Wednesday, January 12, 2011

Dogs in the Dungeon

No, this isn’t about using Dogs in the Vineyard to play Dungeons and Dragons, but rather about the roles of dogs in D&D. 

Various editions of our favorite game list dogs and other animals in the equipment lists.  A few of them include things like war dogs and riding dogs, but not really giving much info on them or their uses.  Obviously dogs can be used for defending their owners, or as attackers, but a canine has many uses, and you want to pick the right breed for the job you want it to do.  You probably won’t pick a Boston terrier or a greyhound as your attack dog, nor would you pick a mastiff to run a race. 

I’m going to look at a variety of breeds, and show how they might be useful to a dungeoneer. 

Let’s start with big dogs that are generally classified as Working Dogs – Mastiffs, Rottweilers, Dobermans, German Shepherds, etc.  These dogs are your typical wardog or riding dog.    In addition to their size they are also strong, and relatively intelligent.  If you don’t have stats for a dog, these guys will be easily represented by the standard wolf stats.

 Herding Dogs tend to be smaller, faster, and a little smarter than the Working Dogs.  In this group you have collies, shepherds, and even corgis.  They are better able to work alone, and can make good sentries.  They are very alert and protective of those they consider part of their pack.  Herding dogs will have fewer hit points than workers, but they’ll be faster.

Sporting Dogs, such as setters, pointers, and retrievers are the dogs of the nobility who used them for hunting birds and small game.  They are loyal, energetic, and excellent retrievers. 

Hounds are dogs that are used for hunting and tracking, excellent for flushing out bigger game for their owners to shoot.  Due to their highly developed sense of smell they can follow any scent given to them, and they’re likely to find hidden doors.

Terrier Dogs were generally used to hunt vermin, and they are exceptionally stubborn.  Generally small but resilient they have fewer hit points, but a better armor class, and have bonuses for fighting vermin.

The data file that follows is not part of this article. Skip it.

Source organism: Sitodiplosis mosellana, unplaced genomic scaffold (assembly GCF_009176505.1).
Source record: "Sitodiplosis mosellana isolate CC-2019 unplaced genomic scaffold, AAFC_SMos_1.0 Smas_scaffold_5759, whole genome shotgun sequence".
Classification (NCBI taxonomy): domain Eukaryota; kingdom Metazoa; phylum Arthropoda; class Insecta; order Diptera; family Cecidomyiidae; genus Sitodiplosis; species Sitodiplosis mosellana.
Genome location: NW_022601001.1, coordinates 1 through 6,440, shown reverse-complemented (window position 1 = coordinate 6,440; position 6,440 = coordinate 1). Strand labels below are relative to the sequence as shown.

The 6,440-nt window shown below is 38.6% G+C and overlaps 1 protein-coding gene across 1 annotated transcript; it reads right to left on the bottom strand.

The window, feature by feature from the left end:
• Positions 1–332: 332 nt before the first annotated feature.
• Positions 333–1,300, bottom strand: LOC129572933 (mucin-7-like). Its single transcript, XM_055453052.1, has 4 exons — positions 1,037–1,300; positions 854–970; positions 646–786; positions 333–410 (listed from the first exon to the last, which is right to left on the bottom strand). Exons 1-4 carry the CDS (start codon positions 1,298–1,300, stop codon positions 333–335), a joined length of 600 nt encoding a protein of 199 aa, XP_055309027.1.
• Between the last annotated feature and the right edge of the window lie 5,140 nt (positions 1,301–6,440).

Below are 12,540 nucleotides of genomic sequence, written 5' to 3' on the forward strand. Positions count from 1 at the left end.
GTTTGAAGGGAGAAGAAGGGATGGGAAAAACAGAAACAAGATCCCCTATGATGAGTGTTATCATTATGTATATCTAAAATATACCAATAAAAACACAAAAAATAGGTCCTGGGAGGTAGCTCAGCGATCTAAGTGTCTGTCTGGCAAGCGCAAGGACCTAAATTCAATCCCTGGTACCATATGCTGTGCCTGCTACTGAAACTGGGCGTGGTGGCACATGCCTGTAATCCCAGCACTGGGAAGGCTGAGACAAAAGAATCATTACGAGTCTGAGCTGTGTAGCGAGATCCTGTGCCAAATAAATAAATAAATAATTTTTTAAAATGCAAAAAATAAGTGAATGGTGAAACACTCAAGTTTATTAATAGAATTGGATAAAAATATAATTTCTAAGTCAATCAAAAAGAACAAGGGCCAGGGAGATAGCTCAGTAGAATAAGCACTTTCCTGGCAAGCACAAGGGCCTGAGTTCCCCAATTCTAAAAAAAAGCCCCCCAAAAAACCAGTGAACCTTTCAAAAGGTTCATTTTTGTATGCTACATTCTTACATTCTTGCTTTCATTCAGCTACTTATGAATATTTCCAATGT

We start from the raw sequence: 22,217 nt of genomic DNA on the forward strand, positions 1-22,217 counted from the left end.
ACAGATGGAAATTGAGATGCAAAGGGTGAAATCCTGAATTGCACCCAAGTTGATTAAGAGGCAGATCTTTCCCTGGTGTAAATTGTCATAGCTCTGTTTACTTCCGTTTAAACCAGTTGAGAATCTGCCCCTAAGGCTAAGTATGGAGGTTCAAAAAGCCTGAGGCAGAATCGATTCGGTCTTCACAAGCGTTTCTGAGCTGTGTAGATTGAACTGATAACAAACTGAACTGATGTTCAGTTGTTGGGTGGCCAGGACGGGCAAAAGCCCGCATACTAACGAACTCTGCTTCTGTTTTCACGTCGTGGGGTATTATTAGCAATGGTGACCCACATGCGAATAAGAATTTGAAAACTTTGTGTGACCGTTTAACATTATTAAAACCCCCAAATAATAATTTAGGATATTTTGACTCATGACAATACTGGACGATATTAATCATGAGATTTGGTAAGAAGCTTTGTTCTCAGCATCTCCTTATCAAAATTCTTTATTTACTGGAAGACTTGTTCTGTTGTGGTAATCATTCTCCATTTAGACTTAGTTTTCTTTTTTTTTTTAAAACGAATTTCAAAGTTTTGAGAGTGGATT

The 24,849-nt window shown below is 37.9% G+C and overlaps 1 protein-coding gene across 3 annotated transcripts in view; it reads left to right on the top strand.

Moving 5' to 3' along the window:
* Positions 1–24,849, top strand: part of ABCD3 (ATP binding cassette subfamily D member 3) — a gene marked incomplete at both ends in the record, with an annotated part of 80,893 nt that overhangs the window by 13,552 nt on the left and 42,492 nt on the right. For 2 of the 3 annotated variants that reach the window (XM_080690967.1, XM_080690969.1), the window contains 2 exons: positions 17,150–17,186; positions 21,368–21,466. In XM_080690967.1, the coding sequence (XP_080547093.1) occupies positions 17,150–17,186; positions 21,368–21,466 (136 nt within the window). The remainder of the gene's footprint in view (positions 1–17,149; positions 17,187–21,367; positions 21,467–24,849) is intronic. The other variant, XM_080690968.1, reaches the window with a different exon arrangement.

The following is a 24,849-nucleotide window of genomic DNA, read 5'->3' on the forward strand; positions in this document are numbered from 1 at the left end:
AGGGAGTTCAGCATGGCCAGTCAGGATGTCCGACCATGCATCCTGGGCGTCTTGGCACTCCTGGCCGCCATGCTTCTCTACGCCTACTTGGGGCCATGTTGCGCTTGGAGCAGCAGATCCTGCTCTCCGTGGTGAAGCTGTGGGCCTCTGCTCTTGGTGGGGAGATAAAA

Nonsporting Dogs are a mixed collection that are hard to generalize, and includes Poodles (full sized), Dalmatians, and Bulldogs.  Depending on the specific breed, they may use the rules of any other breed, as appropriate.

Toy Dogs, such as the Chinese Crested, Toy Poodle, and the Shih Tzu do not belong in the dungeon.

Working Dog
Armor Class: 7
Hit Dice: 2+2
Move: 180’ (60’)
Attacks: 1 bite
Damage: 1d6
No. Appearing: 2d6 (3d6)
Save As: F1
Morale: 9 or 7
Treasure Type: Nil
Intelligence: 2
Alignment: Neutral
XP Value: 25

Herding Dogs: HD: 2, +2 to initiative, able to reroll initiative every round, intelligence 3

Sporting Dogs: AC: 6, HD: 1+2

Hound Dogs: HD: 2, Detect Secret Doors as an Elf  
            Greyhounds/Whippets: AC: 6, HD: 1+1, Move 210’ (70’)

Terrier Dogs: HD: 1+2, if successful in an attack, they may latch on and cause an automatic 1d4 points of damage per round. 

Nonsporting Dogs: may use the rules of any other breed, as appropriate.

Toy Dogs: use stats for a Rat, Normal

Trained dogs have a higher morale as long as their master is still alive. 


  1. I dunno, couldn't drop small dogs to stop unintelligent pursuit?

  2. I love having dogs tag along for adventures. My players always bring a war dog [HD 2, AC7 Atk 1(1d6)] and have found that their keen senses, bravery and loyalty make them far more preferable than most hirelings. They don't last long of course, but they're always well fed and treated, and they're all called the same name, Maximus.

  3. Toy Dogs: use stats for a Rat, Normal

    Couldn't have said it better myself. ;)

  4. Just an FYI, The standard poodle is a water retriever. Also it's not French it's German.

    From the AKC breed definition:

    The breed originated in Germany as a water retriever. The stylish "Poodle clip" was designed by hunters to help the dogs move through the water more efficiently. The patches of hair left on the body are meant to protect vital organs and joints which are susceptible to cold. The Standard variety is the oldest of the three varieties.

  5. And don't forget, there are rules for corgi's as a PC race in 4e. It's the only thing I like about the game! ;p

  6. @Kiltedyaksman~ I suppose so, but then you'd still have to deal with it. A fresh steak doesn't bark, growl or poop.

    @Icarus~ I know I've found dogs more reliable than people!

    @Higgipedia~ :-)I can see we're on the same wavelength!

    @Houndin~ You're a poodle person, aren't you? :-)

  7. Oh god. That Corgi is awesome. I would bring a small dog into a dungeon. They could be used to set off traps. Rats are usually too smart and get away.

  8. @trollsmyth~ those are great aren't they?

    @Shinobicow~ That's my corgi Lucymonster the Terrible! She's a great agility dog. The problem with using small dogs is that they tend not to set off traps because they're so small.

  9. @David - Actually I have two Irish Wolfhounds and a Blue Tick Coonhound. But I am a dog rescue volunteer and our biggest problems are misconceptions and myth about the different breeds. So when I can, I try to correct them. :)


Comment Moderation is in place. Email notifications are spotty... might be a bit before this gets published. Sorry.